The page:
To put it bluntly, marijuana saved Christopher Butts' life.
It rescued him from narcotic addiction, revitalized his life and relieved him from pain, Butts said.
"And honestly, I'm never going back," Butts said.
Ron Crumpton is the author of House Bill 550, also called the Marijuana and Hemp Reform Act of 2013. He used the bills recently passed in Colorado as a template.
Crumpton, executive director of the Alabama Safe Access Project, said his organization's main concern is for the patients, but extends to personal usages and to opening hemp agriculture.
Since the Supreme Court decided legalization of marijuana is a state's right issue, the Alabama Medical Marijuana Coalition has worked to pass legislation that could protect the patients of Alabama who can benefit from the medical use of marijuana, according to Butts the president of AMMC.
This bill covers personal use of marijuana for users over the age of 21 years old, medical usage for "certain qualifying patients" and the regulation of hemp.
Patricia Todd (D-Jefferson) is the bill's sponsor. She has been working for years to get medical marijuana legalized in Alabama.
The bill allows personal use, personal possession is limited to less than an ounce and the uses of hemp range from Ford Model-T, which was going to be made with a hemp composite frame to a fiberglass-like substance to be used in construction to paper and clothes. Hemp can also produce as much as six-times more biodiesel per acre than an acre of corn.
"These products are nothing new, it was just something taken away from us out of ignorance and it's time to give it back to the people," Crumpton said. "It's medicine, has a ton of agricultural uses and some people enjoy it recreationally. It's safer than alcohol, cigarettes and aspirin."
Todd has experienced first-hand how marijuana can eliminate pain and increase quality of life in AIDS patients.
"People use it casually," Todd said. "Some people go home and have a glass of wine; some people go home and just light up a joint."
According to Crumpton the bill would bring in revenue for the general fund and 5,000 jobs.
"When you look at what other states are doing there is actually this whole entrepreneur network that's developing around legalization," Todd said. "It's going to happen and these entrepreneurs are out front looking at distribution centers, paraphernalia and that sort of thing."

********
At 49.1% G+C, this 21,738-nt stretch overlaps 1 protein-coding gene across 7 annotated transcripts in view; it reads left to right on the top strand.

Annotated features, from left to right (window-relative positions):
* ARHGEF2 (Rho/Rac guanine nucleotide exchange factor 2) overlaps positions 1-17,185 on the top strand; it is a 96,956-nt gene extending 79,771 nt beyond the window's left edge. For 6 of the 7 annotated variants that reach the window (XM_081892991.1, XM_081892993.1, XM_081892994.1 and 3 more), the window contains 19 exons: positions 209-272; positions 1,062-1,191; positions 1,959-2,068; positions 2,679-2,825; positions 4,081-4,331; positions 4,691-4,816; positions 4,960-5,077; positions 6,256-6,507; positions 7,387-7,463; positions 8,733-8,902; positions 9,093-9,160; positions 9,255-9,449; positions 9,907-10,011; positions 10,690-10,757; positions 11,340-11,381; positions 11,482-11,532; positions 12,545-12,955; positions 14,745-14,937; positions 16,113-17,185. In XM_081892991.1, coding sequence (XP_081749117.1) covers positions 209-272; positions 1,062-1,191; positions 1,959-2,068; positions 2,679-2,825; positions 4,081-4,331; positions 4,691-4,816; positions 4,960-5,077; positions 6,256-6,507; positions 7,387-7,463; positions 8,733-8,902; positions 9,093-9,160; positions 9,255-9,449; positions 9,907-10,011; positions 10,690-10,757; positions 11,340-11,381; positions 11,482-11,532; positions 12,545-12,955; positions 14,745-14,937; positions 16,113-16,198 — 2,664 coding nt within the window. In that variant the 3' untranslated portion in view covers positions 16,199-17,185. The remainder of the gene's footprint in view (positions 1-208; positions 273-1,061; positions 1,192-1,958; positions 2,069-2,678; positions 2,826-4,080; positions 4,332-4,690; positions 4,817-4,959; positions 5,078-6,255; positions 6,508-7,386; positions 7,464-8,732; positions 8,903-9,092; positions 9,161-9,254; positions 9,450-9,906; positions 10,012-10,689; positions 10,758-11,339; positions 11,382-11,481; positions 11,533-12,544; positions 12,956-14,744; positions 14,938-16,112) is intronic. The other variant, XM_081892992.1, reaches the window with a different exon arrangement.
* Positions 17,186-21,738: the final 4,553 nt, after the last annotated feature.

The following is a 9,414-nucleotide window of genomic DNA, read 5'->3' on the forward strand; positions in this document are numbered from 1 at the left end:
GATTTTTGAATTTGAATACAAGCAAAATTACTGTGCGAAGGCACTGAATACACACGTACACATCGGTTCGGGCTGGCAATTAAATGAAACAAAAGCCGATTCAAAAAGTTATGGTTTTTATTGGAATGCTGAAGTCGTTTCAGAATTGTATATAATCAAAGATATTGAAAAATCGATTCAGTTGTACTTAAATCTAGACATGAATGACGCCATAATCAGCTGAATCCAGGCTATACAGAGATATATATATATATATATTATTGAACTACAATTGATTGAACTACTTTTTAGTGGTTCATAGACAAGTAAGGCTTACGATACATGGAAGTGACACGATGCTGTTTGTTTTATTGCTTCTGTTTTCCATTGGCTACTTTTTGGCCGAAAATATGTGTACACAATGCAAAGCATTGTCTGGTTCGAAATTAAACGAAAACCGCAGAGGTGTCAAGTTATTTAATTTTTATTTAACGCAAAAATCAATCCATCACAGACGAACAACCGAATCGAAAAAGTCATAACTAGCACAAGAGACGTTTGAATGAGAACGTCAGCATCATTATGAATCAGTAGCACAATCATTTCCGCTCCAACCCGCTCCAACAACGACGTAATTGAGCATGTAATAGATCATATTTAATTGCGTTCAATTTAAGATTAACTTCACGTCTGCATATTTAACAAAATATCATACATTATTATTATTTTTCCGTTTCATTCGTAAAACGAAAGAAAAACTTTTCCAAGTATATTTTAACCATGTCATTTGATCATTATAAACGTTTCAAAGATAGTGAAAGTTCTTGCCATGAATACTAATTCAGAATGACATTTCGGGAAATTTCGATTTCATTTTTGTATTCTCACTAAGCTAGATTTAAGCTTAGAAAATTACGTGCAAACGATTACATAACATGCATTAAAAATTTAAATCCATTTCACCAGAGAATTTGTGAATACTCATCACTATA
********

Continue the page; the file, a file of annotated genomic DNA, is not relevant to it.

Patients rights is the prominent concern for the AMMC and ASAP.
"The cannabis plant has been a medicine in almost every culture on this planet for thousands and thousands of years," Butts said. "It was us, the United States and our infinite wisdom that made it illegal."
The bill has been filed in the Public Service and Homeland Security Committee of the state government. Todd said in her experience most legislators understand the medical benefit, but they're afraid that voters wouldn't understand and think they are soft on drugs.
Representative E. Richard Drake (R- Jefferson, St. Clair) said his vote would be "No."
"I have not seen any proof that it helps in any way and I have a concern about the control," Drake said.
Drake serves on the Public Service and Homeland Security Committee and doesn't see the estimated 5,000 jobs this bill predicts.
"I have no idea where they got that information," Drake said.
Drake said he gets upward of 35 emails a day.
"I don't think they have a chance. I really don't, not in my opinion," Drake said. "Of course I've got one vote, I can't speak for the rest of the committee, but I just don't think they're going to pass. "
Supporters believe it may take time.
"Alabama is so conservative that it's not going to happen over night, but it's never going to happen if we don't start the conversation," Butts said.
Crumpton is now working on a bill to decriminalize marijuana. The penalty would be the equivalent of a traffic citation with a maximum fine of $100.
Crumpton said that in his experience most police officers believe they have more important things to do than "harassing people with weed, and that's real common place."
Crumpton said savings will also be found in decriminalization. He said that it would resolve prison overcrowding and save money throughout the entire judicial process.
The law states that upon the first offense, if less than two ounces, is as a misdemeanor then the second infarction is a felony and is punishable up to jail time.
"We're going to do something," Crumpton said. "We're going to make progress in Alabama."